So many great, honest quotes from John Githongo, who works on good governance in Kenya, from a November 2012 interview with the Economist about corruption in Kenya (that I wish I’d seen earlier but is still worth sharing):
A drought is made by God, a famine is made by man. Drought is big money for the corrupt elite—because it gives you the opportunity to import maize and other staples into the country and make a killing off of the backs of hungry people.
The key implication from his words is that imported maize (corn) and other crops are actually cheaper by weight than crops grown locally in Kenya, because agriculture (including fertilizers, pesticides, and good seeds) is often more subsidized in the US, the EU, and in other developed countries than in Kenya. As a result, political elites can make large profits fairly easily, in the name of helping people. This is more than just a problem of Kenyan political corruption, and probably wouldn’t change even if the level of corruption went down.
Kenya is more corrupt than other African countries. It’s our history. At independence, the state that emerged was a colonial one in many respects – small, aggressive, violent and engineered to serve the interests of only a small elite. Corruption can create an elite which creates a system of patronage that in itself produces a level of stability, where the goodies are being shared out by an elite, and a bit of it trickles down to the poor. Those poor who complain are locked up or killed, and that’s the way it has been for a long time.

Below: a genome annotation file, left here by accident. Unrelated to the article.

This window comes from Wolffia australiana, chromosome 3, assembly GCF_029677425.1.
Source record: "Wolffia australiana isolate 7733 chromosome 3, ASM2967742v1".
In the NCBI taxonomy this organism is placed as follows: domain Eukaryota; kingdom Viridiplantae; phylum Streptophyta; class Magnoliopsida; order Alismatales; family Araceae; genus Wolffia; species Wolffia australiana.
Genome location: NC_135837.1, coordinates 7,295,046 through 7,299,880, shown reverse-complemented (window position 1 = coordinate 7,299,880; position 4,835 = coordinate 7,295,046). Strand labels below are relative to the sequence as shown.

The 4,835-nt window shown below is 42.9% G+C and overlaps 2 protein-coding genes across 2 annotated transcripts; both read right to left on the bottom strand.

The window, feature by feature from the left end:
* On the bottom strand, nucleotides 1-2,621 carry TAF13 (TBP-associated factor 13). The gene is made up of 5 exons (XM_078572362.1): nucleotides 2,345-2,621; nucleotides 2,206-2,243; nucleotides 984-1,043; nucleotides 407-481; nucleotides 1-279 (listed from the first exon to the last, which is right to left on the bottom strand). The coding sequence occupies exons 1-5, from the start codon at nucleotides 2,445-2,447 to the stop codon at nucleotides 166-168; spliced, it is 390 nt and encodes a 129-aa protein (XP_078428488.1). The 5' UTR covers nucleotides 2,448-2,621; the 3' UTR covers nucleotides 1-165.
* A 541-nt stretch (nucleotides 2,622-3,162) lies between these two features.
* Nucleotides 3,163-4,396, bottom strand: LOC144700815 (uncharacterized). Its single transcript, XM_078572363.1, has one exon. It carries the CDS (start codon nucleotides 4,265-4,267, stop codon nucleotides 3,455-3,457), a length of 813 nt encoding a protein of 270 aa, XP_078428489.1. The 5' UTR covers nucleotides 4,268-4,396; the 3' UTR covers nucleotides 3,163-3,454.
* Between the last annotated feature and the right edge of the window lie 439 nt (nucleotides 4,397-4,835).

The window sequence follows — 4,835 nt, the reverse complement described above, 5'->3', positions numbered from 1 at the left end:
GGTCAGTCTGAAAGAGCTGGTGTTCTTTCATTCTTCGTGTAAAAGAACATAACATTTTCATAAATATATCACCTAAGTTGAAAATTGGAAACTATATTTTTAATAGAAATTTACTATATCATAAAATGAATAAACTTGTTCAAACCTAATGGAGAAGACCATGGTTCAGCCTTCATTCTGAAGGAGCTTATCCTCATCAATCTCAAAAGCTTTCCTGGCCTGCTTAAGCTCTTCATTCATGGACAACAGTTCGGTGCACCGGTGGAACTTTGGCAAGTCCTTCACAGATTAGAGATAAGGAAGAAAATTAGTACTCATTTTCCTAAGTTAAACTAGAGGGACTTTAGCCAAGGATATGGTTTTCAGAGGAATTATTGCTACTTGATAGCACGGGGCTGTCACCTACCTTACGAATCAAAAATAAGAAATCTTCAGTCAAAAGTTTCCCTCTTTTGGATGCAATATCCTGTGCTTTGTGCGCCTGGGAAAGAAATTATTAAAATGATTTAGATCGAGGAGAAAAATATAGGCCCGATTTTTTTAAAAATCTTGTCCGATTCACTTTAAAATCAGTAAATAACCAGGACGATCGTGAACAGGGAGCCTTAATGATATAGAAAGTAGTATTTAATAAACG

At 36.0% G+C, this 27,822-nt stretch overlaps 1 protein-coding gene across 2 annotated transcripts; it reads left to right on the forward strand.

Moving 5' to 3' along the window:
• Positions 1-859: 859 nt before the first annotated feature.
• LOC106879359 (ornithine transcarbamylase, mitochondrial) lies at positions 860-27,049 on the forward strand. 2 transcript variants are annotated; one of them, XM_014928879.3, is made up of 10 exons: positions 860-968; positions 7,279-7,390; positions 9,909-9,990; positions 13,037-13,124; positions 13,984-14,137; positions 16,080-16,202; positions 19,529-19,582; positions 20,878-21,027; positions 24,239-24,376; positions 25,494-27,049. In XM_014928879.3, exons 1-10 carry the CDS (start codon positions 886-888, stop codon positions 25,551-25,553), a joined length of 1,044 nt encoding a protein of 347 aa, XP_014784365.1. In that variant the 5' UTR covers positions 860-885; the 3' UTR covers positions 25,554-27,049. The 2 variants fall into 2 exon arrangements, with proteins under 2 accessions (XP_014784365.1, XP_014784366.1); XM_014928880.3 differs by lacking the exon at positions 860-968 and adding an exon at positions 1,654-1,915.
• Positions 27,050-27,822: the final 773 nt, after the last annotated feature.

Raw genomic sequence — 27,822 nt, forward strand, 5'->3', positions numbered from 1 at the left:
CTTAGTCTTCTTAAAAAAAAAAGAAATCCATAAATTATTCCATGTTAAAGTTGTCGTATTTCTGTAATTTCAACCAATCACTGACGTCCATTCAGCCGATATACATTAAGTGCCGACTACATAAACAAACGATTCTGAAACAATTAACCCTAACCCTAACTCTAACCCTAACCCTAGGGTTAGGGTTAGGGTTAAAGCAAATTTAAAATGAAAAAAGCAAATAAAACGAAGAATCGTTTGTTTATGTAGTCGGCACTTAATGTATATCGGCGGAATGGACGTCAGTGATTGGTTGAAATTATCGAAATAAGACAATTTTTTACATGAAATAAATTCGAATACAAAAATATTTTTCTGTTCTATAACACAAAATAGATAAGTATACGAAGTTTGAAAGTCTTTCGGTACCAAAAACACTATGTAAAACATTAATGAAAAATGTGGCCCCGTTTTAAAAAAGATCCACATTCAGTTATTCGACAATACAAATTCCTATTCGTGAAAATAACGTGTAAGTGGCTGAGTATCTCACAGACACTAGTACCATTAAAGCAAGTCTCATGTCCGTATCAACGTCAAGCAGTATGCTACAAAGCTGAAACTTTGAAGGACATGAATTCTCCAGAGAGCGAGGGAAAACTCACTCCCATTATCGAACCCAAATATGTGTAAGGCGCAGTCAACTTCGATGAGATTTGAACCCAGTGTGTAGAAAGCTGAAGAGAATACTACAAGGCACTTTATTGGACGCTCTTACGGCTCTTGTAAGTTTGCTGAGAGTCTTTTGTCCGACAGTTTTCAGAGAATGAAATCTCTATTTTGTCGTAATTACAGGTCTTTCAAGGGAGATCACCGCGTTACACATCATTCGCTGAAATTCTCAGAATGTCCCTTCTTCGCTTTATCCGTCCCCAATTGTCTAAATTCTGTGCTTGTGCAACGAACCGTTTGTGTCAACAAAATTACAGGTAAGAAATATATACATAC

I was surprised by this one, both for its honesty and its conclusions. China and its investors have been linked to corruption and exploitation in Africa, and particularly because they target mineral extraction and other resource-intensive industries. Extraction of rare earth metals and fuel result in huge profits but usually require well-educated [foreign] specialists; as a result, very few locals benefit in terms of jobs or payoffs unless contracts explicitly require paying a significant portion of profits to the community. Governments are often hesitant to set strict profit-sharing demands, though, for fear of scaring away investors.